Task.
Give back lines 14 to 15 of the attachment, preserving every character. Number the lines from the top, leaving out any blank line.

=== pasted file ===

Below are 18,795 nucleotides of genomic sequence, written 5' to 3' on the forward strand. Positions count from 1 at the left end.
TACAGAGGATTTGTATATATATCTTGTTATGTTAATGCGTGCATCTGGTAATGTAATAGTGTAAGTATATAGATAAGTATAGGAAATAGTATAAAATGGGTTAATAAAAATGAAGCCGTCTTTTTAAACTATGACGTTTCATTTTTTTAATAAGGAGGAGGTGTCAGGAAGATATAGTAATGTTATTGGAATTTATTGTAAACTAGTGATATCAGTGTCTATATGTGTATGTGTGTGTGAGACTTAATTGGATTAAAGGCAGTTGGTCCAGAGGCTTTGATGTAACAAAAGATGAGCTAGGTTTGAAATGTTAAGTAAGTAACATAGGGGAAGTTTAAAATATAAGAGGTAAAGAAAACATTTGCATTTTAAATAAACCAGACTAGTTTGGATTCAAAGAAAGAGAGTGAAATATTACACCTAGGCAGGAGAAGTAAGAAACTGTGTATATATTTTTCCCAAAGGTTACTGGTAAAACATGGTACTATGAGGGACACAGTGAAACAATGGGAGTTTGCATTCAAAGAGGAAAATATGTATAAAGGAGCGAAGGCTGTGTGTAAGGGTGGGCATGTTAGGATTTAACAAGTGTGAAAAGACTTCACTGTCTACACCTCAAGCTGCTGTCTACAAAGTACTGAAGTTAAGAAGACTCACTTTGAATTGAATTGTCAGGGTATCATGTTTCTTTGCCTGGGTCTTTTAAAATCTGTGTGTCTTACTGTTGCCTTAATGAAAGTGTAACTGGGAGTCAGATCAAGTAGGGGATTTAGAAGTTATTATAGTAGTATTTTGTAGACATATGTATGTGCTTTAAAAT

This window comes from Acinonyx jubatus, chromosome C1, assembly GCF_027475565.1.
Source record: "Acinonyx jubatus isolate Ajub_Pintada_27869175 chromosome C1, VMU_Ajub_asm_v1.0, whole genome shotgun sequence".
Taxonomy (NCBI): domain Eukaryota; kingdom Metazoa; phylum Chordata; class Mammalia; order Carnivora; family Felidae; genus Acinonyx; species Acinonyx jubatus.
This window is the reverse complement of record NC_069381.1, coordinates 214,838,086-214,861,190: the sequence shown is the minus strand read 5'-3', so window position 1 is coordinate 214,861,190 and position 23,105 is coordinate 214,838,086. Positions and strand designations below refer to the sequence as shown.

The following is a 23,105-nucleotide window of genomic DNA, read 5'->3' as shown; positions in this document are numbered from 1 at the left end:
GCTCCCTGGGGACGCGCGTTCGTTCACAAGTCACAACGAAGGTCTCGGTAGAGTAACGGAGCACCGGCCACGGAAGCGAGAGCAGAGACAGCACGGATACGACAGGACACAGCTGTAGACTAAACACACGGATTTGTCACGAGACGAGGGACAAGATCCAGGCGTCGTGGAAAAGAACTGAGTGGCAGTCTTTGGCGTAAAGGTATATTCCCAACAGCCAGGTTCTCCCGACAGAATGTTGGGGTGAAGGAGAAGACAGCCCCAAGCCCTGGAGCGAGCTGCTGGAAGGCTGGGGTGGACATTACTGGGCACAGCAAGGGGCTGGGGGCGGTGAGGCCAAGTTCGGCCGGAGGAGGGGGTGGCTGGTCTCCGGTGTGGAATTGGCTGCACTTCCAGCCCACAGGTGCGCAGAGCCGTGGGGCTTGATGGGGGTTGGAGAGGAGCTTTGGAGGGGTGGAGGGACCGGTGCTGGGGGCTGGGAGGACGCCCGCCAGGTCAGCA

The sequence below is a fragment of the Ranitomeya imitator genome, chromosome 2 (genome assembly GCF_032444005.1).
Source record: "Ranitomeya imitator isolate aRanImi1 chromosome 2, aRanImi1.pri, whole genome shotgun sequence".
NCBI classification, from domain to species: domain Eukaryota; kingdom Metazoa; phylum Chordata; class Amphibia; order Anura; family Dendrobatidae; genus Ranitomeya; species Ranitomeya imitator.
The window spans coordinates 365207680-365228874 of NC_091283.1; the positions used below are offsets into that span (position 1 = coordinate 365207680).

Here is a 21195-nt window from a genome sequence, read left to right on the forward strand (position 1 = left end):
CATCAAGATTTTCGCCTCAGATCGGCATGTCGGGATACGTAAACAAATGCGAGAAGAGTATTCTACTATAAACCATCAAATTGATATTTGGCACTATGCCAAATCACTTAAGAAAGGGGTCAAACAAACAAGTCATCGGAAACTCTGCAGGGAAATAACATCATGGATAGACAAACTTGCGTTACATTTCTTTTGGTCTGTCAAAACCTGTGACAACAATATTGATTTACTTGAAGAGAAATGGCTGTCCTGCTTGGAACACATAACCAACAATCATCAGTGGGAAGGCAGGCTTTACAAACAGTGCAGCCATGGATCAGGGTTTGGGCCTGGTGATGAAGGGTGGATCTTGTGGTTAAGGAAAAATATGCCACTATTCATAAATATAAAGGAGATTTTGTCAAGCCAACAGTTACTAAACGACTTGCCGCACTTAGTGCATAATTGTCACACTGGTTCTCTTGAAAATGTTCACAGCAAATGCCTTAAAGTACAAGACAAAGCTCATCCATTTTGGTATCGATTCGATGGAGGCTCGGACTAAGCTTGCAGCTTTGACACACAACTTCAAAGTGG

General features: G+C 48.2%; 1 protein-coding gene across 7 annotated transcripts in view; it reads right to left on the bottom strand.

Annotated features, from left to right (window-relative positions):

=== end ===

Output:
CATCAAGATTTTCGCCTCAGATCGGCATGTCGGGATACGTAAACAAATGCGAGAAGAGTATTCTACTATAAACCATCAAATTGATATTTGGCACTATGCCAAATCACTTAAGAAAGGGGTCAAACAAACAAGTCATCGGAAACTCTGCAGGGAAATAACATCATGGATAGACAAACTTGCGTTACATTTCTTTTGGTCTGTCAAAACCTGTGACAACAATATTGATTTACTTGAAGAGAAATGGCTGTCCTGCTTGGAACACATAACCAACAATCATCAGTGGGAAGGCAGGCTTTACAAACAGTGCAGCCATGGATCAGGGTTTGGGCCTGGTGATGAAGGGTGGATCTTGTGGTTAAGGAAAAATATGCCACTATTCATAAATATAAAGGAGATTTTGTCAAGCCAACAGTTACTAAACGACTTGCCGCACTTAGTGCATAATTGTCACACTGGTTCTCTTGAAAATGTTCACAGCAAATGCCTTAAAGTACAAGACAAAGCTCATCCATTTTGGTATCGATTCGATGGAGGCTCGGACTAAGCTTGCAGCTTTGACACACAACTTCAAAGTGG

General features: G+C 48.2%; 1 protein-coding gene across 7 annotated transcripts in view; it reads right to left on the bottom strand.